B2B companies without a marketing department or executive level marketing person too often arrive at an annual marketing and sales budget by determining how much the company can comfortably afford, subtracting sales person salaries, and then revising that figure downward to make it more palatable to the Owner/President/CEO. Few respect that marketing plays a vital role in empowering a company to meet its objectives, and they spend accordingly.

But if not based on affordability, on what should one base a marketing and sales budget?

Percentage of Revenue

The time-honored method of setting a budget is to base it on a percentage of historical or projected revenue, which is a common top-down approach. Most companies use around 10% as a base, but we’ll discuss that in more detail next month. Using this method, an executive or financial/accounting manager would calculate the budget by multiplying a company’s historical or forecasted revenue by a standard percentage. This method makes sense as it is consistent with how other business expenses are framed: against the quantity of goods sold.

The issue with the basic version of this approach is that it does not respect the importance of marketing and sales as a revenue generating activity and does not treat marketing as an investment. Revenue is a result of marketing and sales, so not spending enough on it hampers a company’s revenue generating potential.

To correct for this, the percentage used should be modified based on the level of growth the company is targeting and the current business environment. For example, a company, product, or service early in its life must spend more on marketing and sales to gain traction and lay a foundation for solid revenue growth. That is why many companies will set their marketing and sales budget based on the desired revenue five years out. This is especially useful for young companies entering a competitive market. Even with zero historical revenue and little expected revenue in year one, a young or new company knows it needs to spend to gain traction in the marketplace. Looking a few years out focuses the budget on objectives and not the limitations of a company’s current performance.

Similarly, some argue for a counter-cyclical spending strategy for established companies—spend more when sales are slow and do not spend unnecessarily when sales are exceedingly high—as it is often important to invest in marketing and sales to increase sales when they are soft. (For more on this, see our article on The Importance of Marketing in a Down Economy.)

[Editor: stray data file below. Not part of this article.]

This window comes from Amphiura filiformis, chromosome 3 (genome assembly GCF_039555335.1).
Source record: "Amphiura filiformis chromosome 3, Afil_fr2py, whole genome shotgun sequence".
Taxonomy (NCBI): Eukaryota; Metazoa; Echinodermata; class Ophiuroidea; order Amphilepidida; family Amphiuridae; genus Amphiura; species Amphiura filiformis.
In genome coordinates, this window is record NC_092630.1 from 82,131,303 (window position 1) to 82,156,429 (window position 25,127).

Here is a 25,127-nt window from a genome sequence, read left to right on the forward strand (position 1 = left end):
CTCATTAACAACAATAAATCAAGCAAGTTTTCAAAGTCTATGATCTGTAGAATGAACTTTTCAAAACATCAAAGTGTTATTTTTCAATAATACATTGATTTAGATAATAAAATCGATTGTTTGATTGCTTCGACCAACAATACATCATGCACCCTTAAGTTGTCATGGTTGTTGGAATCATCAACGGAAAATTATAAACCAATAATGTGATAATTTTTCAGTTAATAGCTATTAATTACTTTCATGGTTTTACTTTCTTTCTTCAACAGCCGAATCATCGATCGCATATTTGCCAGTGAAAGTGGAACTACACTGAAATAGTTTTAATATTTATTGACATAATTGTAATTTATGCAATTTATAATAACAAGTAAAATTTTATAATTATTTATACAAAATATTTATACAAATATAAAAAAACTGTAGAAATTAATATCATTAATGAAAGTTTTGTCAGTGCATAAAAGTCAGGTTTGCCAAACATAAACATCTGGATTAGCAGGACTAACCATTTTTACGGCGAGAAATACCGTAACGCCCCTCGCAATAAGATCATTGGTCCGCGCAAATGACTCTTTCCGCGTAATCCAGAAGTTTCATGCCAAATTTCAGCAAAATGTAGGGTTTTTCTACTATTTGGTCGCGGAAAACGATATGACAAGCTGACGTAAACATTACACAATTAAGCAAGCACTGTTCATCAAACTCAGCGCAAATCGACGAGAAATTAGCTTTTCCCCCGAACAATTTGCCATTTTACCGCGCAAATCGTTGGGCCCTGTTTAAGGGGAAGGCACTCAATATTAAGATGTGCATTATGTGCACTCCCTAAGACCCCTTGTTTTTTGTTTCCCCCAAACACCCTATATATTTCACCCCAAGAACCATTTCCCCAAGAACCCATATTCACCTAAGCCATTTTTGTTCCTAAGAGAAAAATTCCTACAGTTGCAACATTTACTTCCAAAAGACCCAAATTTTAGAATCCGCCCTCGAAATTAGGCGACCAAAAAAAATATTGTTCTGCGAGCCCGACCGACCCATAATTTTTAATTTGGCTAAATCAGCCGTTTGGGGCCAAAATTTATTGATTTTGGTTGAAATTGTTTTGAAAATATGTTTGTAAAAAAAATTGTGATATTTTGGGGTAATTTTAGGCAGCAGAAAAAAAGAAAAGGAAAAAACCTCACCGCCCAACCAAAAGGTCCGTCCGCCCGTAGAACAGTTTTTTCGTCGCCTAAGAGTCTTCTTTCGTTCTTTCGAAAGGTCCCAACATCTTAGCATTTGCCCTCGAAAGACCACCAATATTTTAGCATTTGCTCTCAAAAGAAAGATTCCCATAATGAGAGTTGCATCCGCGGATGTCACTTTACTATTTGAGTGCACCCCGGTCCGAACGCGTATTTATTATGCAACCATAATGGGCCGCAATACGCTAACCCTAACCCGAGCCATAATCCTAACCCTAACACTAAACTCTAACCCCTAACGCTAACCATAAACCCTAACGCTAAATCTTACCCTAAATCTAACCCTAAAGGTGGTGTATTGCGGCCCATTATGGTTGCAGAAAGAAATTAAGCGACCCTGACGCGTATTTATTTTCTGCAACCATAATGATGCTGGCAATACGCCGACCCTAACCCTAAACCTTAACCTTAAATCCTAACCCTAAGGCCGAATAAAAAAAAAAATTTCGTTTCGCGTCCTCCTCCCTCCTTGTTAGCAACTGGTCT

Another means of determining one’s marketing budget is to calculate what the cost of marketing and sales is for each unit of the product or service to be sold, not to be confused with cost of goods sold, and then to determine the expected volume of sales. This is a variation of the percentage of revenue method, but it frames the budget in a way that focuses on units of sale. For example, take a company’s key performance metric, which for an oil and gas service company could be boots on the ground per day or service hours. Assume it takes on average $15 dollars of marketing and sales expenses to sell one man-hour of work to a client. If the company plans on providing 77,000 hours of service in 2016, then the marketing and sales budget should be $1,155,000 in 2016. The limitation of this method is that without accurate historical data it can be difficult to determine the cost to sell each unit. This method is excellent for companies that are limited by production or service capacity.

Competitive Parity

This approach is based on competitors’ marketing and sales spends. Simply look at what a competitor is spending on marketing and sales and spend the same. This on its own is rarely an efficient or tenable strategy as companies’ have different marketing and communications strategies, resources, and situations. It can also be difficult to obtain information on competitors’ marketing spends.

Company Objectives

One can also set an optimal marketing and sales mix based on a sound strategy to achieve certain objectives. This approach requires that experienced marketing and sales managers create a Marketing Communications Strategy that is designed to accomplish the company’s targets and objectives. The plan must include detailed tactics with associated costs. Those costs are then totaled and that figure is the required budget.


Regardless of which of the above methods a company chooses to determine its marketing budget, it will likely be limited by available funds, regardless of its needs, objectives or how much revenue it is expecting to make or has made. Limiting factors are a fact of life, but companies cannot forget the link between promotion and revenue. A budget should be determined by following an objective, well-reasoned process that makes available the resources a company needs to succeed.

Check back on February 23, 2016 for a follow-up article about what most companies spend on sales and marketing.